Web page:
“The reality is tenants don’t want to go out of business and not have space, and landlords don’t want to have vacant space,” he said. “No one wants to go to a shopping center that is empty.”
Landlords may require or ask their tenants to sign a covenant that the money they receive will be used for rent, said attorney Steve Silverman, a shareholder at Kluger, Kaplan, Silverman, Katzen and Levine.
Tenants typically have grace periods between seven and 14 days to make their rent payments, he said.
“You don’t want landlords exercising their eviction options. You want to avoid the cost of that litigation,” Silverman said. “Hopefully a lot of these issues will be worked out. I anticipate that many, many of them won’t be.”
Some businesses have already decided they won’t re-open. Cracker Barrel said last week that it won’t save its Punch Bowl Social chain, according to news reports. The concept has a location in Wynwood that had just opened.
A majority of Wynwood’s 400 businesses are locally owned. The neighborhood was ground zero for the Zika outbreak a few years ago.
“We were literally shut down for the better part of two months,” said Albert Garcia, chair of the Wynwood Business Improvement District. “We know from past experience that there are going to be businesses that may not survive.”
Daniel Odess, president of insurance firm GlobalPro, said that his company was able to recover losses for commercial property owners, including restaurants and hotels, due to the Zika outbreak. Odess said the chemicals used to combat the infected mosquitoes had corrosive properties, which caused physical damage.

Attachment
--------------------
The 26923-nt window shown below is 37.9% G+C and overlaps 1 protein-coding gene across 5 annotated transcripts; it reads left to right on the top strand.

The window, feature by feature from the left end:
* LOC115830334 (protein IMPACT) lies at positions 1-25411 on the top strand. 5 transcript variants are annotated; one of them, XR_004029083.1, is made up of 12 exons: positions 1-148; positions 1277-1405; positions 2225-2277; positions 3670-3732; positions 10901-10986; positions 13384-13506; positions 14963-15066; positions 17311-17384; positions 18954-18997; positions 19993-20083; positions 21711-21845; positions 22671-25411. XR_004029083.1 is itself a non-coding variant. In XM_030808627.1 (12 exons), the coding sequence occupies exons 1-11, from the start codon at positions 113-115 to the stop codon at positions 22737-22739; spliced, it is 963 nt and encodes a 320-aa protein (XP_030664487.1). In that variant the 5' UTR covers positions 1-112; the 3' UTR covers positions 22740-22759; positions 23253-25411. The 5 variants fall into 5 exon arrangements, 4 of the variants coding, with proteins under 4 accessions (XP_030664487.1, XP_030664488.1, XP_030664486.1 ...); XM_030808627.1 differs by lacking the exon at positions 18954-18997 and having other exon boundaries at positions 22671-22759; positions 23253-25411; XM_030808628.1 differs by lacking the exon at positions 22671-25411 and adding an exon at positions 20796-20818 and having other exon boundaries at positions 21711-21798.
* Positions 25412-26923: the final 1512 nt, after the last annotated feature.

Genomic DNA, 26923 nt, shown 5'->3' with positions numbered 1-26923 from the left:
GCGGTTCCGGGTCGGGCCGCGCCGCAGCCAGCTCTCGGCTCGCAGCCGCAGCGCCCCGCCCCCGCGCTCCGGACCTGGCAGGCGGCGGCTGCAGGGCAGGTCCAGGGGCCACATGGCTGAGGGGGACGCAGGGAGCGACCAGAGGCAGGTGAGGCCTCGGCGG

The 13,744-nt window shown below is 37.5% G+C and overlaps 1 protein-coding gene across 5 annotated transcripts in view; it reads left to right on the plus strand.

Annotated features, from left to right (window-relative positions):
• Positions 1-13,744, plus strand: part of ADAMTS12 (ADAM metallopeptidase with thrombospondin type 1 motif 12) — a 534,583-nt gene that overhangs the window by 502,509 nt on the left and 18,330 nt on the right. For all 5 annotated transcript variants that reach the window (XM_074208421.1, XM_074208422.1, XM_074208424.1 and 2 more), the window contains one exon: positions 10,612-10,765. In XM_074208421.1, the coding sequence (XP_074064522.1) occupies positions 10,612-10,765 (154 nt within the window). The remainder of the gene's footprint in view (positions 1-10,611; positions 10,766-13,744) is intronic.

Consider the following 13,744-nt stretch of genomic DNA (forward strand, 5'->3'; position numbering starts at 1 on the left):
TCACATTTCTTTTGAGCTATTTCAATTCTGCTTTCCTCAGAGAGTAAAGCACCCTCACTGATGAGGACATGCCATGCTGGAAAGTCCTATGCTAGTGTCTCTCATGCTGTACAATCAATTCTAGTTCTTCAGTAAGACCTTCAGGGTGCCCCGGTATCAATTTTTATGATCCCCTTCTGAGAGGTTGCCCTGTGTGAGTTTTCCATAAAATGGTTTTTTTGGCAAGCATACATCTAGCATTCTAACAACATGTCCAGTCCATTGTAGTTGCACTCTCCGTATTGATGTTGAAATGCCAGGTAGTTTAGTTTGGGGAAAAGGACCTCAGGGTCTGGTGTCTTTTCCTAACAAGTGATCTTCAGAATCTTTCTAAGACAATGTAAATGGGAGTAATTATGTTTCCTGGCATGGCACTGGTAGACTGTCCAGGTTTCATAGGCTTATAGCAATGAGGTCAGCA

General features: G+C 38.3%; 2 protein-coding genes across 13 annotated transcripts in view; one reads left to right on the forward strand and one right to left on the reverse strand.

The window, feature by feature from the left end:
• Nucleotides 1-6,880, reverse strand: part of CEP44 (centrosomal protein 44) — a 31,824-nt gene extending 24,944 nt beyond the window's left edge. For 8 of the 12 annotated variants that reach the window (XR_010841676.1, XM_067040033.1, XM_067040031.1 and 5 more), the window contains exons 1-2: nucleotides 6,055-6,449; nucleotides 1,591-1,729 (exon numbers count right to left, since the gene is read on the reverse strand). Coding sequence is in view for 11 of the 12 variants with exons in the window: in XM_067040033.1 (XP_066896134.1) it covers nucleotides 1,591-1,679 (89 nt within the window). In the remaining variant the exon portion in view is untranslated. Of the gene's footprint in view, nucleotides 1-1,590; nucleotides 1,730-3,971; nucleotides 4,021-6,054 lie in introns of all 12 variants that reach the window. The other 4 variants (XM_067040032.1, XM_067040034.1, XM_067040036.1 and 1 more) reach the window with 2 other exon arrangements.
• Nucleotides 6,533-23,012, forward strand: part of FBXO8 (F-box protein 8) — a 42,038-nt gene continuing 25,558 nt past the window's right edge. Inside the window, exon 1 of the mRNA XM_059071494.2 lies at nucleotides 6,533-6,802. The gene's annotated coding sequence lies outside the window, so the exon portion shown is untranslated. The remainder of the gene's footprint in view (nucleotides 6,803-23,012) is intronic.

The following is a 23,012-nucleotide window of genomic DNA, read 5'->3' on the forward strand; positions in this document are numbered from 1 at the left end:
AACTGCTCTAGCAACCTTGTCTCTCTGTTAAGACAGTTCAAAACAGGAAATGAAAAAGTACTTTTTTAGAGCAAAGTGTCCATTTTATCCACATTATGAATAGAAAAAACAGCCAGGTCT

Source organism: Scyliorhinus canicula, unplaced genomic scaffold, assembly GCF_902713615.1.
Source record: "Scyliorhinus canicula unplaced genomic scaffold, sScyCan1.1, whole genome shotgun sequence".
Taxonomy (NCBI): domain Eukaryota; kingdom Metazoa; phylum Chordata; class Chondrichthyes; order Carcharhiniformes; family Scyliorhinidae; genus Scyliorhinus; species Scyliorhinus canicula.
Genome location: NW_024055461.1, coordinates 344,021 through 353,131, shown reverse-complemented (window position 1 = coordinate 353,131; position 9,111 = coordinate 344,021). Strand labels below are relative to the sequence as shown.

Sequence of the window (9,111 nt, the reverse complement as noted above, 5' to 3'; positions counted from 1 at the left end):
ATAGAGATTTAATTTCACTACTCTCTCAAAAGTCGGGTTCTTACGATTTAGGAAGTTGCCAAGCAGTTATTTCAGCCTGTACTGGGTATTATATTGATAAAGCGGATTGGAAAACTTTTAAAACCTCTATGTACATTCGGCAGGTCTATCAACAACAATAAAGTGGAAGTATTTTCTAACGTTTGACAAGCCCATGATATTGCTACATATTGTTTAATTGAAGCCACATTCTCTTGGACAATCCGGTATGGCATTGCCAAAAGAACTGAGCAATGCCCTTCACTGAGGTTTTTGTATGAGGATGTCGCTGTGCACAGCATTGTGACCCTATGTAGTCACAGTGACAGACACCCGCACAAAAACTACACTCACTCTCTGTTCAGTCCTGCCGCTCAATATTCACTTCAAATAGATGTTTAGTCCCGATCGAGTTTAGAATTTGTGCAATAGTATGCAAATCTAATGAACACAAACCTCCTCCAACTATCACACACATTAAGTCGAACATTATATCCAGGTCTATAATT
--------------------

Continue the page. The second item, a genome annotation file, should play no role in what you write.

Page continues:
He said coronavirus could cause physical damage because it sits on surfaces for extended periods of time. He compared it to the soot left from a fire. “That is covered by insurance.”
In Wynwood, Garcia said the BID is sending out daily emails to its members, sharing information on what government-ordered closures and programs are available to businesses and employees impacted by the pandemic.
Carlos Saez, COO and co-owner of Native Management, the property management arm of Native Realty in Fort Lauderdale, which manages 10 properties in Broward County, agreed that most tenants want their rent abated. He’s sending them a PDF prepared by the U.S. Chamber of Commerce that outlines who is eligible for the Coronavirus Aid, Relief, and Economic Security (CARES) Act, how much money they’re eligible for, when a loan can be forgiven, and more.
“Every landlord, property manager and building owner is trembling right now. Usually the landlords and building owners are small business owners themselves,” Saez said. “This is all still a very new and fluid situation.”